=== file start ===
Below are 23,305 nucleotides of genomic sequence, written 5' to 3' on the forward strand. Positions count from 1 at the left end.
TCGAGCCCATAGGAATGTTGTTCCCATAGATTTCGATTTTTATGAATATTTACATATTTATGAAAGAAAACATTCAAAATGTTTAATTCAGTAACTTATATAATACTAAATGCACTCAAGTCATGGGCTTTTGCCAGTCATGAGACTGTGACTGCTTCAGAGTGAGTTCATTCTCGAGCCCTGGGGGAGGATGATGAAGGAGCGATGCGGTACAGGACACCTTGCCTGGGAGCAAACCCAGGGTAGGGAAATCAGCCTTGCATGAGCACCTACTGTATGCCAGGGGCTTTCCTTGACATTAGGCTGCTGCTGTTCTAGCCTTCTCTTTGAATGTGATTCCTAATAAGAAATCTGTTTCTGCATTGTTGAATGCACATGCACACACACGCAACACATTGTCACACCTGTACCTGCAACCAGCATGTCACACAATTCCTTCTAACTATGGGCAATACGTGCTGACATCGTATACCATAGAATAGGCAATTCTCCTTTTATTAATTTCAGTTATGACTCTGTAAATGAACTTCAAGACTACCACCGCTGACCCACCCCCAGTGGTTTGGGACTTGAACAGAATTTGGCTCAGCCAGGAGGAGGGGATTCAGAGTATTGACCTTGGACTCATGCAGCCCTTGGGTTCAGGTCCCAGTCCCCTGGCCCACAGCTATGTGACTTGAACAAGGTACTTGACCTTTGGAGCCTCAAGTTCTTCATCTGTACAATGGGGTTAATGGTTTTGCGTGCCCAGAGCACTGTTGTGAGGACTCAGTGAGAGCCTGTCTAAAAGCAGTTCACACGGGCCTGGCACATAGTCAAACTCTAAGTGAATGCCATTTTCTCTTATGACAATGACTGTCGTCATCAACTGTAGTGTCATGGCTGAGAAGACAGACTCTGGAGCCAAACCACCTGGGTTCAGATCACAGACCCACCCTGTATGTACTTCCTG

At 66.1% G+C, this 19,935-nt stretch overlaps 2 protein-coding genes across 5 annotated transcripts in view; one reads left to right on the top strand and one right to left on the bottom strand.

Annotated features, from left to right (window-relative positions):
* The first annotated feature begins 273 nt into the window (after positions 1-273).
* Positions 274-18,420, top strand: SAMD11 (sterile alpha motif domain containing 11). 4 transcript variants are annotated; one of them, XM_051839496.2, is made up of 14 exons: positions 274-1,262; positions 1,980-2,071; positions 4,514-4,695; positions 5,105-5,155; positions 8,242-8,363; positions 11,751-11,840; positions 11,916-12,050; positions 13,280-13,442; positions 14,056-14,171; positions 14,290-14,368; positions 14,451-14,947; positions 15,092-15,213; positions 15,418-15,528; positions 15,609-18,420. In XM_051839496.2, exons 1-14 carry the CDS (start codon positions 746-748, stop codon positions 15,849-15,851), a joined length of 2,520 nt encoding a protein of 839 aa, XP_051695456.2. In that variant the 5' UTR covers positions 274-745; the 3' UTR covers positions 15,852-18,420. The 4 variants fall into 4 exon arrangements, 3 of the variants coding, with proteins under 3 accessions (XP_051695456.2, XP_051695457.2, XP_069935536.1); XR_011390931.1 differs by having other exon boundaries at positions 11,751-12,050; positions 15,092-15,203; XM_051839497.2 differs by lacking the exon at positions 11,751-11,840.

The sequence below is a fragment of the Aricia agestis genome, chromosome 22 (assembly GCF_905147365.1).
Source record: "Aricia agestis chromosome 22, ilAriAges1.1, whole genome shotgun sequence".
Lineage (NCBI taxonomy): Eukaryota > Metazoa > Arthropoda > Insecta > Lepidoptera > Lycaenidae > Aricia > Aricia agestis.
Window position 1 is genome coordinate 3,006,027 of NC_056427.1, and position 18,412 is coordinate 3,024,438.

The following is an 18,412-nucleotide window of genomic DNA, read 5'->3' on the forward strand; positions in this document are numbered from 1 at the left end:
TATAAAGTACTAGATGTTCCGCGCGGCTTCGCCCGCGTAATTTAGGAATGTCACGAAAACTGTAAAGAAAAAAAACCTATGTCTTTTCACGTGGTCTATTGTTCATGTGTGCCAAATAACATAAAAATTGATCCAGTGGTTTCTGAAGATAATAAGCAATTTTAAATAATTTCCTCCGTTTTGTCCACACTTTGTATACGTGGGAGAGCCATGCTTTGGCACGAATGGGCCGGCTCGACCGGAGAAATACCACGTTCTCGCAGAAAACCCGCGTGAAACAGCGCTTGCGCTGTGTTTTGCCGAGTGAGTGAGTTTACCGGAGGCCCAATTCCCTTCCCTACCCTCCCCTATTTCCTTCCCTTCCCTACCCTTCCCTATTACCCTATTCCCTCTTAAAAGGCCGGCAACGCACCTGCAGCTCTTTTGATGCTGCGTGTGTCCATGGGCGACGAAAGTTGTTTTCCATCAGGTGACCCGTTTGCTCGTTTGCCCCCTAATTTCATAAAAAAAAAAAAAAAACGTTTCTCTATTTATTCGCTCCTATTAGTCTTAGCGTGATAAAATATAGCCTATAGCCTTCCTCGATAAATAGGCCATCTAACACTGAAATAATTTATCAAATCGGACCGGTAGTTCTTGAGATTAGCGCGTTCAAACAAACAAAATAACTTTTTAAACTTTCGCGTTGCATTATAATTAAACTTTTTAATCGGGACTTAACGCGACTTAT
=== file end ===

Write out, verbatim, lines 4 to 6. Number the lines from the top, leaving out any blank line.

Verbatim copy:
Annotated features, from left to right (window-relative positions):
* The first annotated feature begins 273 nt into the window (after positions 1-273).
* Positions 274-18,420, top strand: SAMD11 (sterile alpha motif domain containing 11). 4 transcript variants are annotated; one of them, XM_051839496.2, is made up of 14 exons: positions 274-1,262; positions 1,980-2,071; positions 4,514-4,695; positions 5,105-5,155; positions 8,242-8,363; positions 11,751-11,840; positions 11,916-12,050; positions 13,280-13,442; positions 14,056-14,171; positions 14,290-14,368; positions 14,451-14,947; positions 15,092-15,213; positions 15,418-15,528; positions 15,609-18,420. In XM_051839496.2, exons 1-14 carry the CDS (start codon positions 746-748, stop codon positions 15,849-15,851), a joined length of 2,520 nt encoding a protein of 839 aa, XP_051695456.2. In that variant the 5' UTR covers positions 274-745; the 3' UTR covers positions 15,852-18,420. The 4 variants fall into 4 exon arrangements, 3 of the variants coding, with proteins under 3 accessions (XP_051695456.2, XP_051695457.2, XP_069935536.1); XR_011390931.1 differs by having other exon boundaries at positions 11,751-12,050; positions 15,092-15,203; XM_051839497.2 differs by lacking the exon at positions 11,751-11,840.